The first season's episodes were 30 minutes in length and portrayed Drake as an Irish American secret agent, working for a secret arm of NATO, who often argued with his superiors about the ethics of his missions. Many of Drake's cases involved aiding the cause of democracy in foreign nations, though he was also called upon to solve murders and other crimes that affected the interests of America and/or NATO. The series was a major success in Europe and made the US-born McGoohan a major celebrity there, but it was unsuccessful when broadcast on CBS in the United States, so when American financing for a second season fell through, the show was cancelled. (This American run of the series appears to be little-remembered, as even the recent A&E DVD release of the first season suggests, erroneously, that it never aired in the United States.)
After a hiatus, and in the wake of the popularity of the James Bond movies in the interim -- not to mention the popularity of The Saint, also produced by ITC -- Danger Man's creator, Ralph Smart, rethought the concept and with the second season (1964), the episodes were expanded to a full hour and had a new theme tune, entitled "High Wire". Drake had mysteriously lost his American accent and was no longer in conflict with his bosses (at least, not at first). In the US the revived show was retitled Secret Agent for broadcast as a summer replacement on CBS and given a theme song, "Secret Agent Man," performed by Johnny Rivers, that became a smash hit. The series was also known as Destination Danger or, simply, John Drake in other parts of the world. During the first half of the second season, Drake answered to Hobbs (Peter Madden), a somewhat sinister superior always seen fiddling with a knife; this was the only time in the series that McGoohan had a regular co-star.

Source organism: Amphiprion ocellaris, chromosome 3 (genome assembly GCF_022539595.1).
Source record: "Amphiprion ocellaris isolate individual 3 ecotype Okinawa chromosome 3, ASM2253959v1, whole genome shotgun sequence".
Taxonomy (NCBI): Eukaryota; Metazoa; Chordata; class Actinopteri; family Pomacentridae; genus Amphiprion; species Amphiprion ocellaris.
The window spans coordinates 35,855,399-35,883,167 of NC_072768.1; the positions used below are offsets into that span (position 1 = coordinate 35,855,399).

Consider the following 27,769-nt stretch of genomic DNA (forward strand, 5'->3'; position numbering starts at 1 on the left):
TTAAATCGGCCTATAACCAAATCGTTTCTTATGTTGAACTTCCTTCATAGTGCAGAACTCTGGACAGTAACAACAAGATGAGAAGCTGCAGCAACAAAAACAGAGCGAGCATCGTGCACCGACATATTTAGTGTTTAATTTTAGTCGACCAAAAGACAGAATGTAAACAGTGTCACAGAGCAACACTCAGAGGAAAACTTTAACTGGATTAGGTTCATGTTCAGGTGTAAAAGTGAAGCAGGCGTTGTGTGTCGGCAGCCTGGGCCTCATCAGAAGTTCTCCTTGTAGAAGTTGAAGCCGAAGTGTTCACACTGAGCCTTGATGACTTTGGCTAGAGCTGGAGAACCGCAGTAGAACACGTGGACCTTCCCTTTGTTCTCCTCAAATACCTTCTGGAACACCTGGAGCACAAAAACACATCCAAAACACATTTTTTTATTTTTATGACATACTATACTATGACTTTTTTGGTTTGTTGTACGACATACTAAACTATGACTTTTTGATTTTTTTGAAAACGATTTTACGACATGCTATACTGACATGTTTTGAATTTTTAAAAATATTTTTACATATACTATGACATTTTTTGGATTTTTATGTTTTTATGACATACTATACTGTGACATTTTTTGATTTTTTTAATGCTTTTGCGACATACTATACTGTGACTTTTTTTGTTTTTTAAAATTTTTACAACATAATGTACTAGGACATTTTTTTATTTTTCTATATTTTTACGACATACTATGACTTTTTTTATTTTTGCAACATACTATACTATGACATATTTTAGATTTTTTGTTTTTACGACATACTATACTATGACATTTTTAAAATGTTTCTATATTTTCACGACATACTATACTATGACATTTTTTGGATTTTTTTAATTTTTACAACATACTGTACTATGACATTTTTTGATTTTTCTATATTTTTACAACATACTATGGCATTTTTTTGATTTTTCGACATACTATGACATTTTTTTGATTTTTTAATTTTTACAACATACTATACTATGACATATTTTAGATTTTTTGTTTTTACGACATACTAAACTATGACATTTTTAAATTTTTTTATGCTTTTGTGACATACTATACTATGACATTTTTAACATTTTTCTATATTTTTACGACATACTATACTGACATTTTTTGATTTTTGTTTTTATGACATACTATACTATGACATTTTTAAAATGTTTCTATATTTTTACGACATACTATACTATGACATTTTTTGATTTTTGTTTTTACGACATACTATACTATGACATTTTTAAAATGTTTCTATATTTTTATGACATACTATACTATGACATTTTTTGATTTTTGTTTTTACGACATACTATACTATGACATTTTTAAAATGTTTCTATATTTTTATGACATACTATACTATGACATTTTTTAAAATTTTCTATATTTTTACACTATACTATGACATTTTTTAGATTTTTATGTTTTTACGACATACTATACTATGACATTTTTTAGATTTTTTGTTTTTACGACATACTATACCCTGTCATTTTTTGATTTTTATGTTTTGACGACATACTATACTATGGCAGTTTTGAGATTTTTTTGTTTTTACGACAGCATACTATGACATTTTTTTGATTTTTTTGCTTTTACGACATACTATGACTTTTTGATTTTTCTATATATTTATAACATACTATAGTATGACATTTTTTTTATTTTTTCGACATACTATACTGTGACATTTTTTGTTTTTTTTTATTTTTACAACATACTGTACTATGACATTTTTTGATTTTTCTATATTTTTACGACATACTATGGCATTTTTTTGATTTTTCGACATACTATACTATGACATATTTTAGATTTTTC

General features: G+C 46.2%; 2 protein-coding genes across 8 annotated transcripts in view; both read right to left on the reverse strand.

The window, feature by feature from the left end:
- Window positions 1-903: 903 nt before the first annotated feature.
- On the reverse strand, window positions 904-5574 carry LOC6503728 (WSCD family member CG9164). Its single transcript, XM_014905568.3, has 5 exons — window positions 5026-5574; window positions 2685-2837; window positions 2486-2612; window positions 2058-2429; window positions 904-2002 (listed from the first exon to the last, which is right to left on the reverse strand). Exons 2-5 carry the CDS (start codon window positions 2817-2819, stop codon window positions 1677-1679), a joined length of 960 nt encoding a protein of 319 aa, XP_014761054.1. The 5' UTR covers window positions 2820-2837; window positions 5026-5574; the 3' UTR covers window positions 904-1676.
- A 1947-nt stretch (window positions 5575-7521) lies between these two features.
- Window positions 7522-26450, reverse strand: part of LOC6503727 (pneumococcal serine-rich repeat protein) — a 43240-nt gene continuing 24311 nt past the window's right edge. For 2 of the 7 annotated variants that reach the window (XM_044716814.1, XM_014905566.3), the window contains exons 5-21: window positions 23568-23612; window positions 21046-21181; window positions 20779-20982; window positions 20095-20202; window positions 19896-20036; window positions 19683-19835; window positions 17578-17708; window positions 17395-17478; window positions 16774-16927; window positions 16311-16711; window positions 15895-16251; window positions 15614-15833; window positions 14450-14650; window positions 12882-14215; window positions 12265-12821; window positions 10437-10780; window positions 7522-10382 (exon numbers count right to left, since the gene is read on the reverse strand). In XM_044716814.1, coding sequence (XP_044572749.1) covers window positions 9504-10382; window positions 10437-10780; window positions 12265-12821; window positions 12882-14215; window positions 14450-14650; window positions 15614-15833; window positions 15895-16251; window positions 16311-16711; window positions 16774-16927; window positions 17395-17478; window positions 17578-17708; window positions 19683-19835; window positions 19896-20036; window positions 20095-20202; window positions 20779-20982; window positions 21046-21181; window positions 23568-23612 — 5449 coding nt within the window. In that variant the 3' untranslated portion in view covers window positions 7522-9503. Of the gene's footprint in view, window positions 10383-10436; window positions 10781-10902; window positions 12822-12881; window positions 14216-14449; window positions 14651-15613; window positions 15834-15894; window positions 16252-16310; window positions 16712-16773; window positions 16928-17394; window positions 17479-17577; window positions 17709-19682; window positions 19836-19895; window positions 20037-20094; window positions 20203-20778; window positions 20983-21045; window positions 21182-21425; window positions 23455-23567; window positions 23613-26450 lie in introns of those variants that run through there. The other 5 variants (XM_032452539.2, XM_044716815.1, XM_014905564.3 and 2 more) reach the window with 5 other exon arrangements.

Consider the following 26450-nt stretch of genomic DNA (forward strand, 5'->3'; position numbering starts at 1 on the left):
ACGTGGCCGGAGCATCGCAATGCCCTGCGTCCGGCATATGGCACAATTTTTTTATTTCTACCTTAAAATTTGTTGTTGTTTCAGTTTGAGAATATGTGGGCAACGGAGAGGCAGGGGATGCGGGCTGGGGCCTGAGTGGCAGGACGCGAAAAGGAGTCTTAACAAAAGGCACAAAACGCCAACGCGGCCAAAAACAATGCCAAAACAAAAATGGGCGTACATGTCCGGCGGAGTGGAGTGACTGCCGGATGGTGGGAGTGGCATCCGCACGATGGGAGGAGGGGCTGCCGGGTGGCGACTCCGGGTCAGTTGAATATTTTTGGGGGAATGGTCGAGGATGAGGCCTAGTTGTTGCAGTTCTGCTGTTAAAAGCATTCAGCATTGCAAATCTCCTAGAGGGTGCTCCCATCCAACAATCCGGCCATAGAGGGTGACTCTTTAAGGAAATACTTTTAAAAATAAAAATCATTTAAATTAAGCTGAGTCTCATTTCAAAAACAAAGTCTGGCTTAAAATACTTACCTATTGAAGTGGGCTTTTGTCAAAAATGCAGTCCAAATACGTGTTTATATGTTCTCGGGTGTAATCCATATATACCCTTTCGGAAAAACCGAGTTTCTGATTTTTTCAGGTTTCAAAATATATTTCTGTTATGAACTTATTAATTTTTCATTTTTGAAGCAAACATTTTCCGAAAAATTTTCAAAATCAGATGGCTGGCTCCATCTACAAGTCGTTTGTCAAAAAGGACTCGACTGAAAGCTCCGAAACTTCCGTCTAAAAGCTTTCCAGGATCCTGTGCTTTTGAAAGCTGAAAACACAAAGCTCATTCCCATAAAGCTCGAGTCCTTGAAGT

Unlike the James Bond films, which became increasingly fanciful as they became more popular, Danger Man strove for realism, attempting to dramatize believable Cold War tensions. In the retooled series, Drake was now an operative for M9, a fictional British intelligence department working under the cover of a travel agency. As with the earlier version of the series, Drake often found himself often in perilous situations which did not always have happy outcomes, and sometimes his duty forced him to make decisions that led to good people suffering unfair consequences. Maintaining a rule established in the first season, Drake never carried a gun, though he found himself in numerous fights, and what gadgets he used were never inordinately far-fetched. In fact, most were off the shelf, and their appearance in the series spurred sales of such commercial items as the folding binoculars featured in the American title sequence and the subminiature MINOX camera. John Drake, unlike James Bond, was never seen hooking up with any of the ladies as McGoohan was determined to create a family-friendly show. (Though it is true McGoohan did denounce promiscuity in the Bond films and even The Saint, both featuring roles he turned down, the actor did play several romantic leading roles, two of which involved kissing, prior to filming Danger Man.) Although villains often met fatal ends in the series, Drake himself rarely killed anyone and in the entire run of the series only shot one person to death (this occurs in one of the last half-hour episodes from 1960). Yet, a number of TV reference works such as The Encyclopedia of 20th-Century American Television by Ron Lackmann, claim that Danger Man was one of the most violent series ever produced, despite all evidence to the contrary.